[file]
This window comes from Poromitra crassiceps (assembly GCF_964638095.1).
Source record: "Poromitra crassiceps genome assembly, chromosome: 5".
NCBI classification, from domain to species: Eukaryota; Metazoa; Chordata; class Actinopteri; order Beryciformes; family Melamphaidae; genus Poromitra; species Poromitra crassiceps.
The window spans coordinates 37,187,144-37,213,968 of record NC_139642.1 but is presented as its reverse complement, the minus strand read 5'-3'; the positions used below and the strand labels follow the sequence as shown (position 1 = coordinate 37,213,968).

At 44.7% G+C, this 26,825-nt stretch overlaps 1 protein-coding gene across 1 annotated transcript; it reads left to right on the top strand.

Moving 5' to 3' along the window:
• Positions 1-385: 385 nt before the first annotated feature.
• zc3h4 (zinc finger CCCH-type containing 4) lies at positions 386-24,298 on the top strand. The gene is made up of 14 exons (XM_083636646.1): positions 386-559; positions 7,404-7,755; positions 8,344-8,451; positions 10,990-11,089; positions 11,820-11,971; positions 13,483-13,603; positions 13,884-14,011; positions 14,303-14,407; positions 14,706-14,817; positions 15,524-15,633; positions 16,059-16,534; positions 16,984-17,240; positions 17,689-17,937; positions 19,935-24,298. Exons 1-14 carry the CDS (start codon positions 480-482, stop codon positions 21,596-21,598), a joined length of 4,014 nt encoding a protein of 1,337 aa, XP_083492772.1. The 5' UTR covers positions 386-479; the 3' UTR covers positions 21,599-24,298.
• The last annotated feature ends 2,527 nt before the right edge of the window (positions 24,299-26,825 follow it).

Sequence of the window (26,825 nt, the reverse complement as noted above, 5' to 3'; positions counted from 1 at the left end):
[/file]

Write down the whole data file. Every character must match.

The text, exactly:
This window comes from Poromitra crassiceps (assembly GCF_964638095.1).
Source record: "Poromitra crassiceps genome assembly, chromosome: 5".
NCBI classification, from domain to species: Eukaryota; Metazoa; Chordata; class Actinopteri; order Beryciformes; family Melamphaidae; genus Poromitra; species Poromitra crassiceps.
The window spans coordinates 37,187,144-37,213,968 of record NC_139642.1 but is presented as its reverse complement, the minus strand read 5'-3'; the positions used below and the strand labels follow the sequence as shown (position 1 = coordinate 37,213,968).

At 44.7% G+C, this 26,825-nt stretch overlaps 1 protein-coding gene across 1 annotated transcript; it reads left to right on the top strand.

Moving 5' to 3' along the window:
• Positions 1-385: 385 nt before the first annotated feature.
• zc3h4 (zinc finger CCCH-type containing 4) lies at positions 386-24,298 on the top strand. The gene is made up of 14 exons (XM_083636646.1): positions 386-559; positions 7,404-7,755; positions 8,344-8,451; positions 10,990-11,089; positions 11,820-11,971; positions 13,483-13,603; positions 13,884-14,011; positions 14,303-14,407; positions 14,706-14,817; positions 15,524-15,633; positions 16,059-16,534; positions 16,984-17,240; positions 17,689-17,937; positions 19,935-24,298. Exons 1-14 carry the CDS (start codon positions 480-482, stop codon positions 21,596-21,598), a joined length of 4,014 nt encoding a protein of 1,337 aa, XP_083492772.1. The 5' UTR covers positions 386-479; the 3' UTR covers positions 21,599-24,298.
• The last annotated feature ends 2,527 nt before the right edge of the window (positions 24,299-26,825 follow it).

Sequence of the window (26,825 nt, the reverse complement as noted above, 5' to 3'; positions counted from 1 at the left end):